Nothing expresses displeasure quite like a ban or boycott. From booted Harvard clubs to outrageous moves against an Iranian parliamentarian, this week was all about protest by prevention. Let’s take a look back:
Female students at Harvard have mounted a protest against the school’s plan to prohibit members of all single-sex clubs from holding leadership positions on campus — a move that will affect some 30 percent of the university’s students. The prohibition was sparked by concerns over Harvard’s all-male “final clubs,” historic societies that have long been linked to privilege and, according to a recent report, sexual assault. But the rule will also apply to five female final clubs, as well as nine sororities and fraternities. So yes, the university is trying to dismantle a culture of misogyny by imposing sanctions that will debilitate women’s spaces on campus. And no, we don’t get it either.
An Iranian woman who was elected to the country’s Parliament is being blocked from assuming office on the grounds that she has “betrayed the nation”—hardliner code for “opting not to wear a hijab in public.” Minoo Khaleghi was brought under scrutiny by a state committee, which said it had unearthed photographs that show her touring Europe and China without her hijab. Khaleghi fired back at her opponents, accusing them of trying to suppress a woman’s political voice, and announced that she is suing them. In a statement to the official government newspaper of Iran, Khaleghi wrote that those who published the images were driven by “political greed,” and that she is “a Muslim woman, adhering to the principles of Islam.”
Eighteen-year-old Marisa Dick will represent Trinidad and Tobago at the Olympics this summer, but it seems her fellow Trinidadians are hoping to get her kicked out of the games. Many seem to believe that Dick, who was born in Canada and is mixed-race, colluded with the country’s gymnastics federation to oust her Trinidad-born rival, Thema Williams. Though Williams beat Dick at a qualifying event in Scotland, she was pulled out of the running under opaque circumstances. Allegations of favoritism spread when the federation scrutinized Williams for topless selfies that leaked online, but dropped her case after similarly compromising photos of Dick were surfaced. Geez, this is like House of Cards on a high beam.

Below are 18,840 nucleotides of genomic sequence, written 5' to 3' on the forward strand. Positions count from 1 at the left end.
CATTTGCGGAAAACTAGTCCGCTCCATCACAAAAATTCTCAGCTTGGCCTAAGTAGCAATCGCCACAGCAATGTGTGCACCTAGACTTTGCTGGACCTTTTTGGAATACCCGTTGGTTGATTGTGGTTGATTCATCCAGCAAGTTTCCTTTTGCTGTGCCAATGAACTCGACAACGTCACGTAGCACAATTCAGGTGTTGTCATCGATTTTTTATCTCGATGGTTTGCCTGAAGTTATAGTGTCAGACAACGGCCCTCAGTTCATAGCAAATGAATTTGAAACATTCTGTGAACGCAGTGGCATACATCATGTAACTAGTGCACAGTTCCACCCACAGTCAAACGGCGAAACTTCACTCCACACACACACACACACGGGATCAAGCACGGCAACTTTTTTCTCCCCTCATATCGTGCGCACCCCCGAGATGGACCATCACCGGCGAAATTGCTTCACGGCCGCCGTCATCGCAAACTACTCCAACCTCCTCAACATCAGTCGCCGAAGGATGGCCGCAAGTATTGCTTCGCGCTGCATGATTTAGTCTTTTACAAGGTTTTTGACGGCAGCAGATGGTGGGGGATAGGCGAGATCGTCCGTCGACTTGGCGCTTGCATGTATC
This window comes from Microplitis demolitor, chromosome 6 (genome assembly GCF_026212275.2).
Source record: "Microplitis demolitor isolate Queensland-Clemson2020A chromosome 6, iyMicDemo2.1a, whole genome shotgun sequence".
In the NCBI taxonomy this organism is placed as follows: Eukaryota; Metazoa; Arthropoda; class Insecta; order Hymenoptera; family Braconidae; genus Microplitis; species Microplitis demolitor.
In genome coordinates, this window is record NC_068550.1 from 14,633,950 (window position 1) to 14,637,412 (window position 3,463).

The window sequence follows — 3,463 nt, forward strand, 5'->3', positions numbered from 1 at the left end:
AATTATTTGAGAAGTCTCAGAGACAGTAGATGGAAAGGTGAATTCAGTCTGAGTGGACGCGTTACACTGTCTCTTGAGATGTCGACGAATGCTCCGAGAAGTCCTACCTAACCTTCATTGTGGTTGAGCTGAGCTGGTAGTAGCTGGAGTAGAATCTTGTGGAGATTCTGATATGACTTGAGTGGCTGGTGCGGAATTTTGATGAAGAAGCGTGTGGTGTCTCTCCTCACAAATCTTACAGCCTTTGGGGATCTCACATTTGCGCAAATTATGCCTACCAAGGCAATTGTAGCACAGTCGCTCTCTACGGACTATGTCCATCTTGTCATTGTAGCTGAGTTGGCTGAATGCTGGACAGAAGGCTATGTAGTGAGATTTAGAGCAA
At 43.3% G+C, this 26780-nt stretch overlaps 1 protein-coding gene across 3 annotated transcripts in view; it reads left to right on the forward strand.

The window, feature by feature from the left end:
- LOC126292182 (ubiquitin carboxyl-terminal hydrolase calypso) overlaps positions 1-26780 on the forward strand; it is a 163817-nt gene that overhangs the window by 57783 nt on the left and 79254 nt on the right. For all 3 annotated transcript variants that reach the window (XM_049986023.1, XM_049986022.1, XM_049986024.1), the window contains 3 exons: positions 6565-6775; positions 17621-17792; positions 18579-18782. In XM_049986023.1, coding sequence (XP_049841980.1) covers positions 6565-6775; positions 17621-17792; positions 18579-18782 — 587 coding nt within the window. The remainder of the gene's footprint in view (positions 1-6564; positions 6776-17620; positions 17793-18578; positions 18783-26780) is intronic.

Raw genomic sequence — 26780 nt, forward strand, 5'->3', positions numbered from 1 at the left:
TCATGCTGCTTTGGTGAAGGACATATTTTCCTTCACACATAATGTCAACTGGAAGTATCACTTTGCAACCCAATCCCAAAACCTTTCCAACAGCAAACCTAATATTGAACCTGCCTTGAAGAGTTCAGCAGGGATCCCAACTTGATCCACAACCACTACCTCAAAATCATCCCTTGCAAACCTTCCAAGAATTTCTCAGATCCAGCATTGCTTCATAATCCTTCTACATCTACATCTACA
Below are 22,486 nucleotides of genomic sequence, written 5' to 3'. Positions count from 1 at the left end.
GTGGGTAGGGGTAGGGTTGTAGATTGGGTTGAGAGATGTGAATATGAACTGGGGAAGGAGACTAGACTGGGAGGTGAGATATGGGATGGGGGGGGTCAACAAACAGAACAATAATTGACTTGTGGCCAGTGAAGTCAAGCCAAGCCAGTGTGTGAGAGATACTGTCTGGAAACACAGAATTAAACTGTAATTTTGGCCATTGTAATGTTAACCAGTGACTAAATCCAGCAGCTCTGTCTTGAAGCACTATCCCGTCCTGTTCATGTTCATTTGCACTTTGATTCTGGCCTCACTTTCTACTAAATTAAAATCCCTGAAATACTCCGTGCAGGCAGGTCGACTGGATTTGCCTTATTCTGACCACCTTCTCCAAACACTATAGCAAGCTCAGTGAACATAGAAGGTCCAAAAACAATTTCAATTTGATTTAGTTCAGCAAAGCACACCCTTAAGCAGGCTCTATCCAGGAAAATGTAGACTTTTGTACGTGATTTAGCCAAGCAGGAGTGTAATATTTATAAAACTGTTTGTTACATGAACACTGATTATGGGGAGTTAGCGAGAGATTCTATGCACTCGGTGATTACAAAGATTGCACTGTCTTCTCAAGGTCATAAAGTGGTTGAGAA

An opinion piece by Egyptian-American journalist Mona Eltahawy, “Sex Talk for Muslim Women,” was subjected to a rather conspicuous ban in Pakistan: The article was slated to run in The Express Tribune, but was replaced by a blank space. Eltahawy had written about her decision to engage in pre-marital sex, and a source at The Express Tribune claimed that the paper “can’t afford to publish such controversial articles about Islam.” It is telling, of course, that the publication was so wigged out by mention of female sexuality that it opted instead for an empty void — the nightmare of every editor.